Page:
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Brave - Intro

Introduction: Brave was the third Marillion album with Steve Hogarth. A brave album in many respects, in that it is a concept album with eleven tracks, many of which are subdivided even further. Like Misplaced Childhood, many of the tracks segue into each other or are linked by spoken passages (often performed by the band's families). 

Steve Rothery explained the album to Kerrang!'s Chris Watts in an article entitled Marillion's Brave New World in early 1994: "The album is actually a fictional story inspired by [a young woman found on the Severn Bridge, a notorious suicide platform over the Bristol Channel. The woman refused or was unable to speak and had no identification.

"In a desperate attempt to identify her, the police contacted a Bath radio station to broadcast an appeal which was heard by Steve Hogarth]. It's the story of a young girl's life from birth, to being abused to heartbreak, to drugs... everything. It's a very happy story!"

Possibly the easiest way to understand the whole story is to watch the occasionally effective Brave movie by Richard Stanley. The movie was severely let down by a lack of funds and in quite a few places, this shows. It is, nevertheless, worth watching once.
Photo by Michael Johnson

Cover notes: Simultaneously the most simple and most effective of all the Hogarth-era sleeves to this point, Brave features the shadowed face of the 'heroine' with undecipherable writing overlaid over her face (the picture on the right is the original photo of the model, before cropping and blurring). 

The band name is reduced to a lowercase san serif font next to the album name both tucked away at the top of the album. 

The back cover features a woman's face overlaid by a distorted MAR-ILL-ION logo. The girl is not Josie Ayres who starred in the film made to accompany the album, but it would take nearly thirty years for the mystery of her identity to be solved.

On the left, courtesy of
Edward Martin, is a cut-down version with added blur, from Bill Smith Studios.It was an existing model's card that designer Carl Glover found and adapted.

In an interview with Prog magazine from May 2018, Brave cover designer Carl Glover said, "In those days, photographers used to send us what we effectively postcards for their work. This one just stood out. My boss (Bill Smith of Bill Smith Studios) liked it, and he came up with this idea of having that with a load of writing across the face." Asked if he knew the cover model, Glover added, "No, I never knew at all. There's someone out there on a Marillion cover and doesn't even know it, but that happens more than you think."

Glover was aware of the name of the photographer, however, but in the Prog interview said, "He seems to have disappeared without trace. I've got a feeling that he was trying out a new career and decided to do something different instead."

In September 2021, a link was posted to Lucy's Friday Questions, the Facebook group where fans can pose queries to Lucy Jordache, Marillion's manager. The link was to an Instagram post by an American photographer and artist called Michael Johnson. Johnson had posted back in February of 2021 that he had just discovered an image of his had been used for an album cover, and was clearly angling for some form of compensation. He had copied in Steve Rothery. As part of his evidence trail he printed a high-quality version of the photo above and a screenshot from this very page! He revealed that the photographs had been taken of a friend of his, Jennifer Stevens, in Dallas, Texas.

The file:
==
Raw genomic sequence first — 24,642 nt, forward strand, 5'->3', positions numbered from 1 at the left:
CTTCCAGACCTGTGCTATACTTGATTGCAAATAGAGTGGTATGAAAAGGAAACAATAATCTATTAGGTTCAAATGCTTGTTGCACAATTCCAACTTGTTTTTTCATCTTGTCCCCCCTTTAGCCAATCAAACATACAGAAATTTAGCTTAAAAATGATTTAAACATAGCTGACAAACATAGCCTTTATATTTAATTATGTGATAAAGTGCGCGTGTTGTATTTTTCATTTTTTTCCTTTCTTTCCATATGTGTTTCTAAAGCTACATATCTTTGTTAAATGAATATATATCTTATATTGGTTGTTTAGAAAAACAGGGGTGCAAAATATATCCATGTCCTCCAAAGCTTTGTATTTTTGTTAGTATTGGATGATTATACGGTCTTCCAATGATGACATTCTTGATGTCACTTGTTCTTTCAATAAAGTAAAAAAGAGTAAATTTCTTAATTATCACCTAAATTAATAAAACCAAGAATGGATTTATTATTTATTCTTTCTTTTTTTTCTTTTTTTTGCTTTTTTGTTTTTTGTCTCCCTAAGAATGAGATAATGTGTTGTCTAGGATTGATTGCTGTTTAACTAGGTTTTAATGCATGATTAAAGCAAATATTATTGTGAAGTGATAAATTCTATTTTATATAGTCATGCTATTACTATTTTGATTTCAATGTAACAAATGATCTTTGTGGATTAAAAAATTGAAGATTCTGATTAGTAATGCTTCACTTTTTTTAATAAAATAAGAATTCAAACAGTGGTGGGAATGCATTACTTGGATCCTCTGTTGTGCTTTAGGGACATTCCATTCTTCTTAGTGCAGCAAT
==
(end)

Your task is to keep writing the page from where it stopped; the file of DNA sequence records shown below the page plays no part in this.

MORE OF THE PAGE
Lucy confirmed that an arrangement had been reached some while previously, but declined to share details. Johnson subsequently deleted the Instagram post.

In 2002, I found reference on the Dutch Prog Rock Pages (DPRP) site as to the origins of the writing on the cover, and an article that appears to have originated with The Web Holland, but hosted by The Web Italy. "The source was the original diary of Anne Frank (Het Achterhuis or The Attic). The band did not want people to think that the album had anything to do with Anne Frank or that they had used the horrible experiences of Anne Frank as a cheap way to create a concept album; something which definitely wasn't the case. The fragment belongs to Anne Frank's writings about July 15th 1944."

In his Prog interview in May 2018, Carl Glover confirmed there was no deliberate intent to use that particular handwriting. "I can't remember how we came across the writing," he said, "But it turned out to be from the Diary of Anne Frank, which was a pure accident.

Song Listing

Songs with a link have explanations. Now Wash Your Hands is a separate link to Alone Again.

Click to access album
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  1. I have since learned from another Prog page that the writing that overlays the girl's face on the cover is actually hand written text from the Diary of Anne Frank.

  2. Very glad to have found your blog. Now bookmarked, my return is inevitable!


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